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✅ This article has been checked by our resident pediatric specialist.

Aim

The aim of this article is to provide an overview of what changes you can expect to see in your second or third grader, or a child who is 7 or 8 years-old. These changes will occur across all developmental domains: motor; cognitive; language and social-emotional.

Outline

Introduction
Motor skills
Cognition
Language
Social and emotional skills
Things to remember

Introduction

By second or third grade, chances are that your child feels comfortable with the daily routine of going to school. While the days might have settled into a comfortable rhythm, you may have noticed that your child still has a lot of growing up to do!

A word to the wise: all children grow at a different pace, and it is critical not to be too panicked if your child doesn’t achieve a milestone in time. Human development is a complex subject and every child is unique – so no two children will develop in the same way or at the same rate.

If you do feel that your child may be struggling, or has missed more than one milestone, then it’s probably a good idea to consult your pediatrician or family doctor for more insight and information.

Motor

Most children in this age range can:

Gross motor

  • Play and be active for longer periods without getting tired
  • Improve their strength in both big and small muscles
  • Run farther distances for longer durations
  • Perform movements like twisting, spinning, turning, balancing and weight transfer while standing in place, and combine these to form a pattern
  • Understand terminology used to describe movement and movement patterns
  • Adjust throwing, catching, striking and kicking according to the context

Fine motor

  • Employ the small muscles in hands to get better at actions, like holding a pencil correctly and forming letters
  • Learn to type quickly on a keyboard

In terms of fitness, your child may also be able to:

  • Demonstrate a warm up and cool down routine
  • Engage in 2-3 minutes of moderate to intense exercise
  • Identify and begin to understand basic concepts in health and fitness
  • Perform between 4-10 or 5-13 push-ups, depending on age
  • Perform between 4-14 or 6-20 crunches, depending on age

Cognition

Most children in this age range can:

  • Understand cause and effect and try to make more in-depth connections
  • Ask questions for more information
  • Look for the reasons behind events or things they don’t quite understand
  • Can describe the similarities between two objects
  • Learn to do addition and subtraction with regrouping or borrowing
  • Work on fractions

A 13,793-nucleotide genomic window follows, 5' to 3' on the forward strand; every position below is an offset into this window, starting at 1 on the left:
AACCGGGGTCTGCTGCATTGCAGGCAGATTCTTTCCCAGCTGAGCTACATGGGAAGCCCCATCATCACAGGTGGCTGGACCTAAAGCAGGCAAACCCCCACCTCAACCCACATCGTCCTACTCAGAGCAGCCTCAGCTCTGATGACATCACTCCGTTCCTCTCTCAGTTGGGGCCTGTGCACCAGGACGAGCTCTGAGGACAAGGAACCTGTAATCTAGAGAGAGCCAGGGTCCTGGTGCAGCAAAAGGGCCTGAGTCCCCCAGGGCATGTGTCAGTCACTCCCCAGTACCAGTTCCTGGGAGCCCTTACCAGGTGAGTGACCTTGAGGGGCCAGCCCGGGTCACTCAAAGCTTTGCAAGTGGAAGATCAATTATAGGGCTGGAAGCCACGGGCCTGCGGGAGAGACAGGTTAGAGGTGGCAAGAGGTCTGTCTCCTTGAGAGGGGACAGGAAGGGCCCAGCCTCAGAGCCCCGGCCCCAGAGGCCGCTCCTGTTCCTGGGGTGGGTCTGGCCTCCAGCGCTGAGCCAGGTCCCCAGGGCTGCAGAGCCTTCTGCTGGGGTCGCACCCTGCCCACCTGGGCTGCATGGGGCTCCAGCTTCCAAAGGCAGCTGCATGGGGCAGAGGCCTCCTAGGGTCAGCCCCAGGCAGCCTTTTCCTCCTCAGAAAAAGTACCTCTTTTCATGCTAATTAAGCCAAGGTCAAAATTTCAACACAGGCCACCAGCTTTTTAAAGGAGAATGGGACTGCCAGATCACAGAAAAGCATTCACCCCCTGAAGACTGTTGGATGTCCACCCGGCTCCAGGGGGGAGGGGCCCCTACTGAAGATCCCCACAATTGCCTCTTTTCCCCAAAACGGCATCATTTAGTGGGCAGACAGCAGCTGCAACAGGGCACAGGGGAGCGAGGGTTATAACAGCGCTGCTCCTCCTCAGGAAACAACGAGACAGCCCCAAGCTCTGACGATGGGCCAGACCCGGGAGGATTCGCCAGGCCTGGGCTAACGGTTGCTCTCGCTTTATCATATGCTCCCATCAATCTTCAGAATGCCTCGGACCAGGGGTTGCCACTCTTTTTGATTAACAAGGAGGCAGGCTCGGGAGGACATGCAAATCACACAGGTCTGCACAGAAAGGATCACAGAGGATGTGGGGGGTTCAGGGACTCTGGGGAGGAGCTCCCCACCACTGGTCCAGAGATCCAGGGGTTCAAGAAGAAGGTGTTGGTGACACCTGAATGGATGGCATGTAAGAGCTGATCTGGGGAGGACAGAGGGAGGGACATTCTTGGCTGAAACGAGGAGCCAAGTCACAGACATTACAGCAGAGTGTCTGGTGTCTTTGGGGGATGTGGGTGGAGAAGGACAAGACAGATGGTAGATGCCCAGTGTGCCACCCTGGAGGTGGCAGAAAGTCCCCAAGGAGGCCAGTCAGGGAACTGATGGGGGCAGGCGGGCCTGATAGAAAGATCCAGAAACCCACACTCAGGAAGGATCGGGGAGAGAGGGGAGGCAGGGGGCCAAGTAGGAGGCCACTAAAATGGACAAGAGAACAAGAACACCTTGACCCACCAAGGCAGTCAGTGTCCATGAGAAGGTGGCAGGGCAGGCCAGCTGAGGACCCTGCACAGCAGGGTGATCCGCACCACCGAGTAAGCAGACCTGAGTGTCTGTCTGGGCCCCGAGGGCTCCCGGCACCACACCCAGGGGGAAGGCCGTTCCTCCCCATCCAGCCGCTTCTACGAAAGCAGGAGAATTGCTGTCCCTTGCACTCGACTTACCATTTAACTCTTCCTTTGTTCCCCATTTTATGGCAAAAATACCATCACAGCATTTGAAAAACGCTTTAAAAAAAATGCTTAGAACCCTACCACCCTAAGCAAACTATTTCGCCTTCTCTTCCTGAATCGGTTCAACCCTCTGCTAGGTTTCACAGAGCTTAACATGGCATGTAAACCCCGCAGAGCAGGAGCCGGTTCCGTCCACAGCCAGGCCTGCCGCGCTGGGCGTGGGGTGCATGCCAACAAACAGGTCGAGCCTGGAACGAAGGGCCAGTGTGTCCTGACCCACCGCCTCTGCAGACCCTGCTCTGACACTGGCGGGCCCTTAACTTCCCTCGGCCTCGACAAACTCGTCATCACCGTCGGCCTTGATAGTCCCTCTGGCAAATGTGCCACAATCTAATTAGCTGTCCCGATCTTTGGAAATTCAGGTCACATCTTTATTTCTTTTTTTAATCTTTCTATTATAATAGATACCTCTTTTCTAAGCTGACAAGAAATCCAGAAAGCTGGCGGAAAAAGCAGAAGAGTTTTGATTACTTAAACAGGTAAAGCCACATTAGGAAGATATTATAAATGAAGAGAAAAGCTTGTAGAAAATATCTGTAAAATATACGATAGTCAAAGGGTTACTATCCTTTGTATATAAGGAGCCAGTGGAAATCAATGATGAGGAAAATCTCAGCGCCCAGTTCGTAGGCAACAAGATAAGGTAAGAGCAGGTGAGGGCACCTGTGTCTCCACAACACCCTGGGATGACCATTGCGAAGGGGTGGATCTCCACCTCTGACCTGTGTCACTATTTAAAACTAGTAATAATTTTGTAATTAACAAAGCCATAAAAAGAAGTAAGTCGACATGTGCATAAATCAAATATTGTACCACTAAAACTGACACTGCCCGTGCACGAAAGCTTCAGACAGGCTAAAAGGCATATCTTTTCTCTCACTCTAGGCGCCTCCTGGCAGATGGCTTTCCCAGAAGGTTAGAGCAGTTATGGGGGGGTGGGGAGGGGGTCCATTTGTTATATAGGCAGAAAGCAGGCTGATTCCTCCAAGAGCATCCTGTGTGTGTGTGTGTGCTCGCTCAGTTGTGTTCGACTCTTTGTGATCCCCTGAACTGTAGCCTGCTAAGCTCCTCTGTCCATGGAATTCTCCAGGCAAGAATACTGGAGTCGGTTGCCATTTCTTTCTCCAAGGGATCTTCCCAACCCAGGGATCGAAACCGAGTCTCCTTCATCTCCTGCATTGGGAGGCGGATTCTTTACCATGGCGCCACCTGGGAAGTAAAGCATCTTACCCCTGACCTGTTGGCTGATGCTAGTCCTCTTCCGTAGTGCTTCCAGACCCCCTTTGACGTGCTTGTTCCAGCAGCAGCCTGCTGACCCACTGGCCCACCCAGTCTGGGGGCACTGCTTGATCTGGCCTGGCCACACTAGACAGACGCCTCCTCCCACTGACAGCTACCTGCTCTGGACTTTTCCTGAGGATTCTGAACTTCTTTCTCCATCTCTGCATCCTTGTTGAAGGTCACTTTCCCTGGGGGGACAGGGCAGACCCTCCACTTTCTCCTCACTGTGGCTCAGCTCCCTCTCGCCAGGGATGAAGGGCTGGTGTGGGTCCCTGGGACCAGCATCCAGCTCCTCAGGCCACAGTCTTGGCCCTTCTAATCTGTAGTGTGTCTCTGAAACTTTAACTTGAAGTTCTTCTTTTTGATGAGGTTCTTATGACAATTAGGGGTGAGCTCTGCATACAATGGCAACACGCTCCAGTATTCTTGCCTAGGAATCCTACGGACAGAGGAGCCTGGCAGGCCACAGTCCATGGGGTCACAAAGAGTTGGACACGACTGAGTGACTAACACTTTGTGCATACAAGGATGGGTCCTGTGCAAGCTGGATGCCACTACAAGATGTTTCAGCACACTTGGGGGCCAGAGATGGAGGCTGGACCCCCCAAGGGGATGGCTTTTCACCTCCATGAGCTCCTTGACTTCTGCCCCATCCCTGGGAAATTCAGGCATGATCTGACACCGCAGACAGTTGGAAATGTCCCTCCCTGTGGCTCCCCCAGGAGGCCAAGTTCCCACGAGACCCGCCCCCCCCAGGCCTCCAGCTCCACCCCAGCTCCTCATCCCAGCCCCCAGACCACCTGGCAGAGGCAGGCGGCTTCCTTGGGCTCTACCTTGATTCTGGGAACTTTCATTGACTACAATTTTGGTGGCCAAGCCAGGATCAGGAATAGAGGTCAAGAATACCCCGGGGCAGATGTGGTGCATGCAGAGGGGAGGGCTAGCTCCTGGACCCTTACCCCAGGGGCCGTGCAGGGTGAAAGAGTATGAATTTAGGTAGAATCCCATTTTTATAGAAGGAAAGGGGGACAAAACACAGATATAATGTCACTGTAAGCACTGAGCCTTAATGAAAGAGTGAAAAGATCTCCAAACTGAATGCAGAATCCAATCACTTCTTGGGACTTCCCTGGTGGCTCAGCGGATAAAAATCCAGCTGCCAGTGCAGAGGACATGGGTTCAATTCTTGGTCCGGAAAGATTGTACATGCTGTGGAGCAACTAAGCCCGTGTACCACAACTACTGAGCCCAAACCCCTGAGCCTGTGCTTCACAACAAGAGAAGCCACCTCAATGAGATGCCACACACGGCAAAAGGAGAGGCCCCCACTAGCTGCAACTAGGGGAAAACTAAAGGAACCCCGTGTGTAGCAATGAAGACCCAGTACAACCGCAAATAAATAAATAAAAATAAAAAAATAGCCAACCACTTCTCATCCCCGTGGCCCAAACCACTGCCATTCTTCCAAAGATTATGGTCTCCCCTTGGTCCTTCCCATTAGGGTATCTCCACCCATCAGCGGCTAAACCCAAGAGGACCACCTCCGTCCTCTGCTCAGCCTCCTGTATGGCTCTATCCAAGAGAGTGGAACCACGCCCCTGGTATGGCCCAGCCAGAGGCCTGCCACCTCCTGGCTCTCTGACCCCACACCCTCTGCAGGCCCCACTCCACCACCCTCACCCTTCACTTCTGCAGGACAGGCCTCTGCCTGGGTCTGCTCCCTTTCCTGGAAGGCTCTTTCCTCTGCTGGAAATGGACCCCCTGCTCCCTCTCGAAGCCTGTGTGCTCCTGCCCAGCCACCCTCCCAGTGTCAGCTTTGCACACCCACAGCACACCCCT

• Use connections to do more complex math like multiplication and division
  • Recognize and understand the value of coins
  • Start planning ahead, like creating to-do lists or blueprints
  • Can pay attention to something that interests them for 30-45 minutes
  • Start collecting items, like stickers

Language and Communication

Most children in this age range:

Reading

  • Understand what they read and begin to move from learning to read to reading to learn
  • Acquire more vocabulary through reading
  • Read longer books independently
  • Read aloud with more fluency applying proper emphasis and using expression
  • Use context and pictures to help identify words they don’t know
  • Understand humor in text

Writing

  • Understand the concept of paragraphs and begin to apply it in writing
  • Correctly use punctuation
  • Correctly spell many words
  • Write notes, like basic emails
  • Use new words, phrases, or figures of speech that they’ve heard
  • Revise their own writing to create and illustrate stories
  • May try out different types of writing, like narratives and opinion pieces
  • Use complex and varying sentence types to express ideas
  • Use writing to express feelings, tell stories and summarize key information

Speaking

  • Use all letter sounds correctly and don’t substitute w for r when speaking
  • Use words to talk through problems, both socially and academically
  • Test out bad words for shock value

Social and Emotional Skills

Most children in this age range:

  • Enjoy being part of a team, group or club
  • Spend more time with and are influenced by friends
  • Share secrets and jokes with friends
  • Start seeing things from other people’s point of view and considering these perspectives
  • Be somewhat aware of others’ perceptions of them
  • Improved ability to control their emotions, though can quickly change from being helpful and upbeat to being unhelpful and grumpy
  • Continue to experience periods of dramatic emotion and impatience, but bounce back easily
  • Have moments of insecurity and look for encouragement from people they trust
  • Desire for perfection with the related potential to be self critical
  • May experience guilt and shame
  • Want to behave well, but aren’t always paying attention to directions

Summary

It’s important to recognize that human development is a delicate process; and it’s never the same for every child. If you do feel concern for your child’s developmental trajectory, then by all means consult a medical professional for an opinion.